Plaintiffs subsequently filed a request that the Court take judicial notice "that payments for visa applications are fees based on costs to the government" and that "fees for non-petition-based visa applications - such as B visas - are less than fees for petition-based visa applications - such as H visas." ECF No. 234 at 1. Moving Defendants oppose this request. ECF No. 247. The Court DENIES this request.

II. LEGAL STANDARD

A. Motion to Dismiss Under Federal Rule of Civil Procedure 12(b)(6)

Rule 8(a)(2) of the Federal Rules of Civil Procedure requires a complaint to include "a short and plain statement of the claim showing that the pleader is entitled to relief." A complaint that fails to meet this standard may be dismissed pursuant to Federal Rule of Civil Procedure 12(b)(6). The U.S. Supreme Court has held that Rule 8(a) requires a plaintiff to plead "enough facts to state a claim to relief that is plausible on its face." Twombly, 550 U.S. at 570. "A claim has facial plausibility when the plaintiff pleads factual content that allows the court to draw the reasonable inference that the defendant is liable for the misconduct alleged." Ashcroft v. Iqbal, 556 U.S. 662, 678 (2009). "The plausibility standard is not akin to a probability requirement, but it asks for more than a sheer possibility that a defendant has acted unlawfully." Id. (internal quotation marks omitted). For purposes of ruling on a Rule 12(b)(6) motion, the Court "accept[s] factual allegations in the complaint as true and construe[s] the pleadings in the light most favorable to the nonmoving party." Manzarek v. St. Paul Fire & Marine Ins. Co., 519 F.3d 1025, 1031 (9th Cir. 2008).

The Court, however, need not accept as true allegations contradicted by judicially noticeable facts, see Schwarz v. United States, 234 F.3d 428, 435 (9th Cir. 2000), and it "may look beyond the plaintiff's complaint to matters of public record" without converting the Rule 12(b)(6) motion into a motion for summary judgment, Shaw v. Hahn, 56 F.3d 1128, 1129 n.1 (9th Cir. 1995). Nor must the Court "assume the truth of legal conclusions merely because they are cast in the form of factual allegations." Fayer v. Vaughn, 649 F.3d 1061, 1064 (9th Cir. 2011) (per curiam) (internal quotation marks omitted). Mere "conclusory allegations of law and unwarranted inferences are insufficient to defeat a motion to dismiss." Adams v. Johnson, 355 F.3d 1179, 1183 (9th Cir. 2004).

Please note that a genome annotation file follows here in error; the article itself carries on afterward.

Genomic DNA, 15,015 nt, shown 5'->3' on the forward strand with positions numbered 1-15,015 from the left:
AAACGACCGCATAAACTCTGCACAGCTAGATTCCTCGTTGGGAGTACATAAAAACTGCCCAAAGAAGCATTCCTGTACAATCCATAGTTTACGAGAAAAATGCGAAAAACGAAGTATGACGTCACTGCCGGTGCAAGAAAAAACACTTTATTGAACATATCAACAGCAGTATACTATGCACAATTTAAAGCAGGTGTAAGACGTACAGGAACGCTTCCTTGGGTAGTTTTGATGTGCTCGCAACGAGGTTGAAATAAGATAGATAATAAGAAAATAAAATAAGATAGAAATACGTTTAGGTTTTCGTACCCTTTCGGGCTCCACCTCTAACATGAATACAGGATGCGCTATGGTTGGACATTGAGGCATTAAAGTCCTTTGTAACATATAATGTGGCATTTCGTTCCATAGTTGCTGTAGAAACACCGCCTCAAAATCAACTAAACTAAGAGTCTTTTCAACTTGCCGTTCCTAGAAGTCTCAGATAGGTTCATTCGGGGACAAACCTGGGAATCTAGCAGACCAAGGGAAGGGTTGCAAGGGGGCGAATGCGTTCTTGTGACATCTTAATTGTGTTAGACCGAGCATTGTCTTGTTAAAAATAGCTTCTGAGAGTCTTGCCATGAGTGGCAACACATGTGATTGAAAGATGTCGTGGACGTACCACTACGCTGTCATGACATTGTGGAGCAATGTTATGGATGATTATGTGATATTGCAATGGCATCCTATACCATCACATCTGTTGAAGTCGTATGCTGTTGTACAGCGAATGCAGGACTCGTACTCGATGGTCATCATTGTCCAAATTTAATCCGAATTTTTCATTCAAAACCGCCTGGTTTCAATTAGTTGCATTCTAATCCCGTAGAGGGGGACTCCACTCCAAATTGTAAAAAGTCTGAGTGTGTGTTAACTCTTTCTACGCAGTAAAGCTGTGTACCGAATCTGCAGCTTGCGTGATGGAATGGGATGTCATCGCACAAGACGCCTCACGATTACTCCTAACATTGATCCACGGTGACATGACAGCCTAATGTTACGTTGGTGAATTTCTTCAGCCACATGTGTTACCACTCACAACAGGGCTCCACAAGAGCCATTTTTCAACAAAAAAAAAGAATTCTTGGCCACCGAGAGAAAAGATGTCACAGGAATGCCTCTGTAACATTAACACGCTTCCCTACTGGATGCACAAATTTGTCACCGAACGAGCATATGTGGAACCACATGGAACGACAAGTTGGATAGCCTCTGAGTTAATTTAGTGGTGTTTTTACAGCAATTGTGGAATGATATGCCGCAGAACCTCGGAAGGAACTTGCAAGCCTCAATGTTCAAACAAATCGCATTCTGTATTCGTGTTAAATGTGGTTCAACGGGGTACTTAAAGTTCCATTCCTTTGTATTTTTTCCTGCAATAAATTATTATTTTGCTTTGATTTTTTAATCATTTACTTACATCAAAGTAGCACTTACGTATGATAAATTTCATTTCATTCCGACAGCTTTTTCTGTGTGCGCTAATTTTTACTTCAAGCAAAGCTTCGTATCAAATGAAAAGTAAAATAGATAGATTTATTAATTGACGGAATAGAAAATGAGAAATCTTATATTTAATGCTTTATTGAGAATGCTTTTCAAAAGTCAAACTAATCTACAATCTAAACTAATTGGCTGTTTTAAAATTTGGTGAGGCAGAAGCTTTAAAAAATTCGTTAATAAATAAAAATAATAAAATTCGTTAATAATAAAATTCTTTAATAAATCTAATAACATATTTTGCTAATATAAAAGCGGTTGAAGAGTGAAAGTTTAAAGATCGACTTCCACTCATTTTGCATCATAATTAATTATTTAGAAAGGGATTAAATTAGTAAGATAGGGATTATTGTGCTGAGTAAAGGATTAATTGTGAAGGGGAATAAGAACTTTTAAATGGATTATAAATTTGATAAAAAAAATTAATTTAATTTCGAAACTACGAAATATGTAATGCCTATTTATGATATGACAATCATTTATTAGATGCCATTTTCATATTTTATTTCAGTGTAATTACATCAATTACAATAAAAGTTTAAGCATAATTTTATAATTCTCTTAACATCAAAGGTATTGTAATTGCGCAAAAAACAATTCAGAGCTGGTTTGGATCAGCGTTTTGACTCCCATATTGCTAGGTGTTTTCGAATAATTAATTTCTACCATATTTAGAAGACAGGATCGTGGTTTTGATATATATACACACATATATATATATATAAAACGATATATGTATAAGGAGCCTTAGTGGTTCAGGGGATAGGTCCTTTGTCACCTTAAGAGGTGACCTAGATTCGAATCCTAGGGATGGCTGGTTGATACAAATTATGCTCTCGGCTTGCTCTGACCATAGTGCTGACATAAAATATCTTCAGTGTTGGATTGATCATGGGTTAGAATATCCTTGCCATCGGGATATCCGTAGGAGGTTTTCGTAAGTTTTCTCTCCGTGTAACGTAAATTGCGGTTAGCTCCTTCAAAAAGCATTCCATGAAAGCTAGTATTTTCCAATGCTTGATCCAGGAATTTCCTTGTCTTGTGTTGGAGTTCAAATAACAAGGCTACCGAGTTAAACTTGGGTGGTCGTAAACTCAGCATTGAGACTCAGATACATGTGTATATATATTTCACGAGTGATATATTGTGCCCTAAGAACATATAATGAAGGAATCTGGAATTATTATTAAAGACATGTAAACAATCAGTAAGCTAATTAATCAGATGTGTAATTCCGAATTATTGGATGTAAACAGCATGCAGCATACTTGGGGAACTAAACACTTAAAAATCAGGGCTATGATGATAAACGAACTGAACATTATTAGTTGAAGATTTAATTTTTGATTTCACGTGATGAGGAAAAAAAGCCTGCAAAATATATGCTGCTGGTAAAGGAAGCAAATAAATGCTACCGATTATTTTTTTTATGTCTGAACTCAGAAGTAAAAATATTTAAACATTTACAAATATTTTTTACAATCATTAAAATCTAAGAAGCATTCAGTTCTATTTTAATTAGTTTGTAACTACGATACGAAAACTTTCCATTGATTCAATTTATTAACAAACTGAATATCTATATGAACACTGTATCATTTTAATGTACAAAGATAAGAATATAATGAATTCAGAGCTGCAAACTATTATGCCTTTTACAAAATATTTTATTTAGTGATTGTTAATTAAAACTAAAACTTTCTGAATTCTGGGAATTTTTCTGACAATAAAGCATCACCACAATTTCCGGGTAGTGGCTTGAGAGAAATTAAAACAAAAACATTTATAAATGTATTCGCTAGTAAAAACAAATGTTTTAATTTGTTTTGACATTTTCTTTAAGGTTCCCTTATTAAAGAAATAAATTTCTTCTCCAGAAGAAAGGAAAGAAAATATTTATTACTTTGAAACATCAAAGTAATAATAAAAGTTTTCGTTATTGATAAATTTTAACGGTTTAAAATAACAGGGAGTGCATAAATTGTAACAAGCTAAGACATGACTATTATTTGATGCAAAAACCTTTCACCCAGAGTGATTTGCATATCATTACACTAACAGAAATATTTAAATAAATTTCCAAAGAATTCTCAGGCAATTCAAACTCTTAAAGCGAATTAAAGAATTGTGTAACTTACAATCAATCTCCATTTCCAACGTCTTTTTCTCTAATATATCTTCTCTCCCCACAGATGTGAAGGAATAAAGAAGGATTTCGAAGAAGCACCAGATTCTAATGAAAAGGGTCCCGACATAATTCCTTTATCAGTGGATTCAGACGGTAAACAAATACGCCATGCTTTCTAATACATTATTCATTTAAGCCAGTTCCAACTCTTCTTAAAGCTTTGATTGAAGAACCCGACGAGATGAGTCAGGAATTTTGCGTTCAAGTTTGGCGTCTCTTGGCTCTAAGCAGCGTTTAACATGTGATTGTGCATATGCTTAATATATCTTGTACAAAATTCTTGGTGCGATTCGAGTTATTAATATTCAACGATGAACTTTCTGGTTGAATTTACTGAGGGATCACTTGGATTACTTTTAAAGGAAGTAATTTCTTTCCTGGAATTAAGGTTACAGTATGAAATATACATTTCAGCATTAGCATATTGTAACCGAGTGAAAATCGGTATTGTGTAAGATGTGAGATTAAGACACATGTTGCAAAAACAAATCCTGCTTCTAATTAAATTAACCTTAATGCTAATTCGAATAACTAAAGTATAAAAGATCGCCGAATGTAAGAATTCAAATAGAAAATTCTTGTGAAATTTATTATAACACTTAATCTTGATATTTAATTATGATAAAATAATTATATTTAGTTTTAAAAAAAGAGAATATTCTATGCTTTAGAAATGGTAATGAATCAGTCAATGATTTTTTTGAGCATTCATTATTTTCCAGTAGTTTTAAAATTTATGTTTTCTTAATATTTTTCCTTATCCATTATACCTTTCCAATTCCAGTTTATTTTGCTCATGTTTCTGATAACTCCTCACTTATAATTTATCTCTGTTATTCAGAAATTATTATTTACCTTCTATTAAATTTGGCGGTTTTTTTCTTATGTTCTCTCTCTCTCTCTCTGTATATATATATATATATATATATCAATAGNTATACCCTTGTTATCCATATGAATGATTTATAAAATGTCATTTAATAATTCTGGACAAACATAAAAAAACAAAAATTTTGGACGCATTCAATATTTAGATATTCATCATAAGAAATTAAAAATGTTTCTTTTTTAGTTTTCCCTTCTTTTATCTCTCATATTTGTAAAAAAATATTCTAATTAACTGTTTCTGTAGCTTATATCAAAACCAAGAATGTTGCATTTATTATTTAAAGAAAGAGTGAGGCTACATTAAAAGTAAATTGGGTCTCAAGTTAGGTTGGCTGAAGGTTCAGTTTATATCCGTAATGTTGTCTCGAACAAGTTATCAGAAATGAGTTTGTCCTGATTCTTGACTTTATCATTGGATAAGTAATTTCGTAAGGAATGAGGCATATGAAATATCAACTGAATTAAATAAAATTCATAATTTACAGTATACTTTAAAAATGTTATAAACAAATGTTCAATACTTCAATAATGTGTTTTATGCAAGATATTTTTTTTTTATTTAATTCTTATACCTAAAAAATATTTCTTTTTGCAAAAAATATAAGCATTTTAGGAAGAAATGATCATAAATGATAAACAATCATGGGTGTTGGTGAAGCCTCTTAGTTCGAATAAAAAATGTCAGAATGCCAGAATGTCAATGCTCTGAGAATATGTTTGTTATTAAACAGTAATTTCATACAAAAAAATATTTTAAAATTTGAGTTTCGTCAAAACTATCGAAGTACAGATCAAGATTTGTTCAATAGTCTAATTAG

B. Motion to Dismiss Under Federal Rule of Civil Procedure 9(b)

Claims sounding in fraud are subject to the heightened pleading requirements of Federal Rule of Civil Procedure 9(b). Bly-Magee v. California, 236 F.3d 1014, 1018 (9th Cir. 2001). Under the federal rules, a plaintiff alleging fraud "must state with particularity the circumstances constituting fraud." Fed. R. Civ. P. 9(b). To satisfy this standard, the allegations must be "specific enough to give defendants notice of the particular misconduct which is alleged to constitute the fraud charged so that they can defend against the charge and not just deny that they have done anything wrong." Semegen v. Weidner, 780 F.2d 727, 731 (9th Cir. 1985). Thus, claims sounding in fraud must allege "an account of the time, place, and specific content of the false representations as well as the identities of the parties to the misrepresentations." Swartz v. KPMG LLP, 476 F.3d 756, 764 (9th Cir. 2007). In other words, "[a]verments of fraud must be accompanied by 'the who, what, when, where, and how' of the misconduct charged." Vess v. Ciba-Geigy Corp. USA, 317 F.3d 1097, 1106 (9th Cir. 2003) (citation omitted). The plaintiff must also plead facts explaining why the statement was false when it was made. See In re GlenFed, Inc. Sec. Litig., 42 F.3d 1541, 1549 (9th Cir. 1994) (en banc), superseded by statute on other grounds as stated in Marksman Partners, L.P. v. Chantal Pharm. Corp., 927 F. Supp. 1297 (C.D. Cal. 1996).

"When an entire complaint ... is grounded in fraud and its allegations fail to satisfy the heightened pleading requirements of Rule 9(b), a district court may dismiss the complaint ... ." Vess, 317 F.3d at 1107 (9th Cir. 2003). The Ninth Circuit has recognized that "it is established law in this and other circuits that such dismissals are appropriate," even though "there is no explicit basis in the text of the federal rules for the dismissal of a complaint for failure to satisfy 9(b)." Id. A motion to dismiss a complaint "under Rule 9(b) for failure to plead with particularity is the functional equivalent of a motion to dismiss under Rule 12(b)(6) for failure to state a claim." Id.

C. Leave to Amend